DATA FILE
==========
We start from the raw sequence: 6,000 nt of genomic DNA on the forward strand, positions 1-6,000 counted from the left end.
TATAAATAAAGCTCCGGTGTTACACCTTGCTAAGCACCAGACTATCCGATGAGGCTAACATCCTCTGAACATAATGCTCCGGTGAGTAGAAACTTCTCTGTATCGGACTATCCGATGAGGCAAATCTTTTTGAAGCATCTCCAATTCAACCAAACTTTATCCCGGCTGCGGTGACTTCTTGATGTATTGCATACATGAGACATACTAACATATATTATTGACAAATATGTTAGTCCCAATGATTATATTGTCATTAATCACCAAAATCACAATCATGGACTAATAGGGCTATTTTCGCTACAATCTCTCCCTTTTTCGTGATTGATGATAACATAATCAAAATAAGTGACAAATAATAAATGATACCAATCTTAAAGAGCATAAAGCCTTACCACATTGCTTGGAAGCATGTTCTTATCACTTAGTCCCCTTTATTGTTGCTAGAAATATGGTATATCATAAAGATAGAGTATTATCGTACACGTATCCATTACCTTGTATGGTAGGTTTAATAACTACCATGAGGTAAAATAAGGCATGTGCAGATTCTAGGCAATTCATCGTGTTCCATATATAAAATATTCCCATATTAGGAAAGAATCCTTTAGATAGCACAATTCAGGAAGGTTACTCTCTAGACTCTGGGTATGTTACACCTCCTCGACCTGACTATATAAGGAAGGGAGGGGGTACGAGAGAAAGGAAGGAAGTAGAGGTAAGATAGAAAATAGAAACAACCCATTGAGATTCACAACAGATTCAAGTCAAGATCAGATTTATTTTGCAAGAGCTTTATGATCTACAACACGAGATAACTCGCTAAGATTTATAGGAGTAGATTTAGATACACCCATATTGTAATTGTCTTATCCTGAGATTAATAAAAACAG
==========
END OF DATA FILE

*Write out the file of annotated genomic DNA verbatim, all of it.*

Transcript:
We start from the raw sequence: 6,000 nt of genomic DNA on the forward strand, positions 1-6,000 counted from the left end.
TATAAATAAAGCTCCGGTGTTACACCTTGCTAAGCACCAGACTATCCGATGAGGCTAACATCCTCTGAACATAATGCTCCGGTGAGTAGAAACTTCTCTGTATCGGACTATCCGATGAGGCAAATCTTTTTGAAGCATCTCCAATTCAACCAAACTTTATCCCGGCTGCGGTGACTTCTTGATGTATTGCATACATGAGACATACTAACATATATTATTGACAAATATGTTAGTCCCAATGATTATATTGTCATTAATCACCAAAATCACAATCATGGACTAATAGGGCTATTTTCGCTACAATCTCTCCCTTTTTCGTGATTGATGATAACATAATCAAAATAAGTGACAAATAATAAATGATACCAATCTTAAAGAGCATAAAGCCTTACCACATTGCTTGGAAGCATGTTCTTATCACTTAGTCCCCTTTATTGTTGCTAGAAATATGGTATATCATAAAGATAGAGTATTATCGTACACGTATCCATTACCTTGTATGGTAGGTTTAATAACTACCATGAGGTAAAATAAGGCATGTGCAGATTCTAGGCAATTCATCGTGTTCCATATATAAAATATTCCCATATTAGGAAAGAATCCTTTAGATAGCACAATTCAGGAAGGTTACTCTCTAGACTCTGGGTATGTTACACCTCCTCGACCTGACTATATAAGGAAGGGAGGGGGTACGAGAGAAAGGAAGGAAGTAGAGGTAAGATAGAAAATAGAAACAACCCATTGAGATTCACAACAGATTCAAGTCAAGATCAGATTTATTTTGCAAGAGCTTTATGATCTACAACACGAGATAACTCGCTAAGATTTATAGGAGTAGATTTAGATACACCCATATTGTAATTGTCTTATCCTGAGATTAATAAAAACAG